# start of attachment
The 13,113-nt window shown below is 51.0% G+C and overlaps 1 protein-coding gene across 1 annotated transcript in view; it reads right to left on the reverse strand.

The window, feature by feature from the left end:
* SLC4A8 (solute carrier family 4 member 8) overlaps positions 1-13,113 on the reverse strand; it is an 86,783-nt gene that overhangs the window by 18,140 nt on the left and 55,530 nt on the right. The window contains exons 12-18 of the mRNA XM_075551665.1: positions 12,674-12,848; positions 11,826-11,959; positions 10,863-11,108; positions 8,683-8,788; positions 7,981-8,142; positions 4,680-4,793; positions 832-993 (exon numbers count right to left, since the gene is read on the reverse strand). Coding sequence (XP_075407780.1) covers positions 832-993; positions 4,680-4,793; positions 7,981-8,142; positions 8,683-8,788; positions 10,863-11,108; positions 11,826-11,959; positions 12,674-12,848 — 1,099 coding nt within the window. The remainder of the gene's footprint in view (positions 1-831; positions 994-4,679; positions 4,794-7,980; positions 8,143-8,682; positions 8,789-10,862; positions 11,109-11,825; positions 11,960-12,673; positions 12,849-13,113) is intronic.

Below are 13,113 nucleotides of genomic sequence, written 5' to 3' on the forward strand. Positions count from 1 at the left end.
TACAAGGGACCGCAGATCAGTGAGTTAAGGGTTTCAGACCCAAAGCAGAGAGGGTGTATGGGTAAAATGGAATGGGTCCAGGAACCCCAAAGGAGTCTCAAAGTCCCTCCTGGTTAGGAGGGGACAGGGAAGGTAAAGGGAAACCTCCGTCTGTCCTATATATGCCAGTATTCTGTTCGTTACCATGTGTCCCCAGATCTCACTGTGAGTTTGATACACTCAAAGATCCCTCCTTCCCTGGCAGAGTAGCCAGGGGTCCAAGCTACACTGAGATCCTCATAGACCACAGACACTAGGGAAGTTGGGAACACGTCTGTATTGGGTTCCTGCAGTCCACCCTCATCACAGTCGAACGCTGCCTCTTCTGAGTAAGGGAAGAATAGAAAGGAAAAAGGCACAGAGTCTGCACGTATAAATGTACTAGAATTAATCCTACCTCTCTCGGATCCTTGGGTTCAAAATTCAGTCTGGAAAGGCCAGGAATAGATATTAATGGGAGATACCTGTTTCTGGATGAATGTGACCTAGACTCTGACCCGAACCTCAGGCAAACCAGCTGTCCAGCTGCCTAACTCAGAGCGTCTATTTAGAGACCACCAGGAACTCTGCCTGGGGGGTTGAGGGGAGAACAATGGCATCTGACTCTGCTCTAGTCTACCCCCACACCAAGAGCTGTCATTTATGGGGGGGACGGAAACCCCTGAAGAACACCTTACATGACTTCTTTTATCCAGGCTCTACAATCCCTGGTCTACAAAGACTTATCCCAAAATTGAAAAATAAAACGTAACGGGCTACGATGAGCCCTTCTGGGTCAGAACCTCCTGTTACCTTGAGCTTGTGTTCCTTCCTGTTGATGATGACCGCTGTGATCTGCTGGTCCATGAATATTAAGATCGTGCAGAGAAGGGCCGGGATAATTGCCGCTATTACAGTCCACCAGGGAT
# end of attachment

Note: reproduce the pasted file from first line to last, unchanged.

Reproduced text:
The 13,113-nt window shown below is 51.0% G+C and overlaps 1 protein-coding gene across 1 annotated transcript in view; it reads right to left on the reverse strand.

The window, feature by feature from the left end:
* SLC4A8 (solute carrier family 4 member 8) overlaps positions 1-13,113 on the reverse strand; it is an 86,783-nt gene that overhangs the window by 18,140 nt on the left and 55,530 nt on the right. The window contains exons 12-18 of the mRNA XM_075551665.1: positions 12,674-12,848; positions 11,826-11,959; positions 10,863-11,108; positions 8,683-8,788; positions 7,981-8,142; positions 4,680-4,793; positions 832-993 (exon numbers count right to left, since the gene is read on the reverse strand). Coding sequence (XP_075407780.1) covers positions 832-993; positions 4,680-4,793; positions 7,981-8,142; positions 8,683-8,788; positions 10,863-11,108; positions 11,826-11,959; positions 12,674-12,848 — 1,099 coding nt within the window. The remainder of the gene's footprint in view (positions 1-831; positions 994-4,679; positions 4,794-7,980; positions 8,143-8,682; positions 8,789-10,862; positions 11,109-11,825; positions 11,960-12,673; positions 12,849-13,113) is intronic.

Below are 13,113 nucleotides of genomic sequence, written 5' to 3' on the forward strand. Positions count from 1 at the left end.
TACAAGGGACCGCAGATCAGTGAGTTAAGGGTTTCAGACCCAAAGCAGAGAGGGTGTATGGGTAAAATGGAATGGGTCCAGGAACCCCAAAGGAGTCTCAAAGTCCCTCCTGGTTAGGAGGGGACAGGGAAGGTAAAGGGAAACCTCCGTCTGTCCTATATATGCCAGTATTCTGTTCGTTACCATGTGTCCCCAGATCTCACTGTGAGTTTGATACACTCAAAGATCCCTCCTTCCCTGGCAGAGTAGCCAGGGGTCCAAGCTACACTGAGATCCTCATAGACCACAGACACTAGGGAAGTTGGGAACACGTCTGTATTGGGTTCCTGCAGTCCACCCTCATCACAGTCGAACGCTGCCTCTTCTGAGTAAGGGAAGAATAGAAAGGAAAAAGGCACAGAGTCTGCACGTATAAATGTACTAGAATTAATCCTACCTCTCTCGGATCCTTGGGTTCAAAATTCAGTCTGGAAAGGCCAGGAATAGATATTAATGGGAGATACCTGTTTCTGGATGAATGTGACCTAGACTCTGACCCGAACCTCAGGCAAACCAGCTGTCCAGCTGCCTAACTCAGAGCGTCTATTTAGAGACCACCAGGAACTCTGCCTGGGGGGTTGAGGGGAGAACAATGGCATCTGACTCTGCTCTAGTCTACCCCCACACCAAGAGCTGTCATTTATGGGGGGGACGGAAACCCCTGAAGAACACCTTACATGACTTCTTTTATCCAGGCTCTACAATCCCTGGTCTACAAAGACTTATCCCAAAATTGAAAAATAAAACGTAACGGGCTACGATGAGCCCTTCTGGGTCAGAACCTCCTGTTACCTTGAGCTTGTGTTCCTTCCTGTTGATGATGACCGCTGTGATCTGCTGGTCCATGAATATTAAGATCGTGCAGAGAAGGGCCGGGATAATTGCCGCTATTACAGTCCACCAGGGAT